Car insurance usually doesn’t cover harm to your tyres caused by braking, punctures, cuts or bursts. This means that the general wear and tear of tyres cannot be claimed for on your insurance and you can’t make a claim if the tyre is punctured, cut or bursts. Since tyres are not usually protected on your car insurance, it is necessary that you keep them be well protected.Michelin
Tyres provide traction and friction on the road, which stops your car from sliding or losing control whilst driving. The surface of the tyre is covered in a pattern or ‘tread’ to raise the area and boost the traction between car wheels and the trail. If you’re driving in wet or icy conditions this increased traction could be essential when it comes to controlling the car.
A new tyre has a tread of 8mm depth and you should change your car tyres when the tread is worn to below 2mm, or when you see damage to the tyre surface. If you suffer a flat tyre, your car tyre will also need changing if it can’t be repaired. By law, car tyres should have a tread of at least you. 6mm depth across three quarters of the tread width, around the full circumference of the tyre. If you take your car for an MOT, for example and the tread is less than this, your car will fail its MOT. In fact, in line with the Vehicle and Operator Services Agency, defective tyres and wheels was the reason for a fifth of all GENTEMOT failures in 2007.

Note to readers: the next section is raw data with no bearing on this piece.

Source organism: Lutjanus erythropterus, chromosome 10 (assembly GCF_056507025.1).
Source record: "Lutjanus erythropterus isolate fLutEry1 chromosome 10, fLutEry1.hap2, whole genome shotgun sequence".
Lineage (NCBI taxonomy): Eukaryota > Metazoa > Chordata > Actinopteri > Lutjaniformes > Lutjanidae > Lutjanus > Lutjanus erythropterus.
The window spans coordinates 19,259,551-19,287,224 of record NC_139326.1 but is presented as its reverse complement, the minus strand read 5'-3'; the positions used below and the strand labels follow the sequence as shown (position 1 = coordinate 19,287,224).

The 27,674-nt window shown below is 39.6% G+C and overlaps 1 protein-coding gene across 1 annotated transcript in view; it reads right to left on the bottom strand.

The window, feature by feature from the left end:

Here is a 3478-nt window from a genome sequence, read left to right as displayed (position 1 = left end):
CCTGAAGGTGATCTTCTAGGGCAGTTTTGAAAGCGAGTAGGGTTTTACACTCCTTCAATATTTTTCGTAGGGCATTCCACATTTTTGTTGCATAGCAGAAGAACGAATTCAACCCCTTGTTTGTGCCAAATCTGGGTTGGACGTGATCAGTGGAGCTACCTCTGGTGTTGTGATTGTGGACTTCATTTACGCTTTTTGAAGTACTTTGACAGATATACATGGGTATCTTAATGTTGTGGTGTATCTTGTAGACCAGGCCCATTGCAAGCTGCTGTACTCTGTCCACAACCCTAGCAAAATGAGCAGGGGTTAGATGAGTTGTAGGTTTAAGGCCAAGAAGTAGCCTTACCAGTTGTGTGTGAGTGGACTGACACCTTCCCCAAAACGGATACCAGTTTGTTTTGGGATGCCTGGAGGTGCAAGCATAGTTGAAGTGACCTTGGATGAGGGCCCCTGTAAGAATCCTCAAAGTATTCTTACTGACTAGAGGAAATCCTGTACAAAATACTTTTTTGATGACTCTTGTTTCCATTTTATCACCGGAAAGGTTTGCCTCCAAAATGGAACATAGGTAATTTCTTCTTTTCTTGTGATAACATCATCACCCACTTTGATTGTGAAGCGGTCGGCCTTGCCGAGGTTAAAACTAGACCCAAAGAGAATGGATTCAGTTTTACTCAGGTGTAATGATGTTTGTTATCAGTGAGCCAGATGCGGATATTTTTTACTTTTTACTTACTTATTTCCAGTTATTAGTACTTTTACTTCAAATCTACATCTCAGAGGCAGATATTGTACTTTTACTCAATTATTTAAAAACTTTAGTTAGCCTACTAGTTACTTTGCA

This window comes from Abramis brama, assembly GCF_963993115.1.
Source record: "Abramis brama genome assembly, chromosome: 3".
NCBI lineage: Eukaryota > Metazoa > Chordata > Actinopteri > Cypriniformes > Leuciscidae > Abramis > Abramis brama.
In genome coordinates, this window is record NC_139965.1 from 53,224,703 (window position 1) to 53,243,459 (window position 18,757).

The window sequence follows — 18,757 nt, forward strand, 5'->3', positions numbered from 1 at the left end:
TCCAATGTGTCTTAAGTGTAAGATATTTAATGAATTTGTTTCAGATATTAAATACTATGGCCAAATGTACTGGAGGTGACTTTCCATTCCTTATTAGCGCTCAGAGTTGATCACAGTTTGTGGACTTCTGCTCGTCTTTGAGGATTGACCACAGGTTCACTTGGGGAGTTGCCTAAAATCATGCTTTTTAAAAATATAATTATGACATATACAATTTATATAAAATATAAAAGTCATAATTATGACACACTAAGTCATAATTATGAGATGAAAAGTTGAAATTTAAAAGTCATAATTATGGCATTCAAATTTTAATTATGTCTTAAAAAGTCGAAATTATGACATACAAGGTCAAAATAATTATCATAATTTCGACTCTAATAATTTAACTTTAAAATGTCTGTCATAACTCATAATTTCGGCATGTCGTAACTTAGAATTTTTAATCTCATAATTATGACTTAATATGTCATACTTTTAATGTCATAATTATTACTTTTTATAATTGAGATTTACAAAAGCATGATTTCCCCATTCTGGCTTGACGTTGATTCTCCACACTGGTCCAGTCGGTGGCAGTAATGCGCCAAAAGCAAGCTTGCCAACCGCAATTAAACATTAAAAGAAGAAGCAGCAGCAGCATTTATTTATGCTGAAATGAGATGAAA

You can check your tyres are in good condition by regularly looking them over. Just walk around the car and look at the surface of the tyres. You can check there are no razor-sharp objects in the tyre itself and also evaluate the tread to ensure it’s not worn down by overuse. You’ll only need to check out your tyres once a month roughly before you get started to see small changes in how your tyres look. You can then do something to protect your tires just as your car insurance protects the others of your car.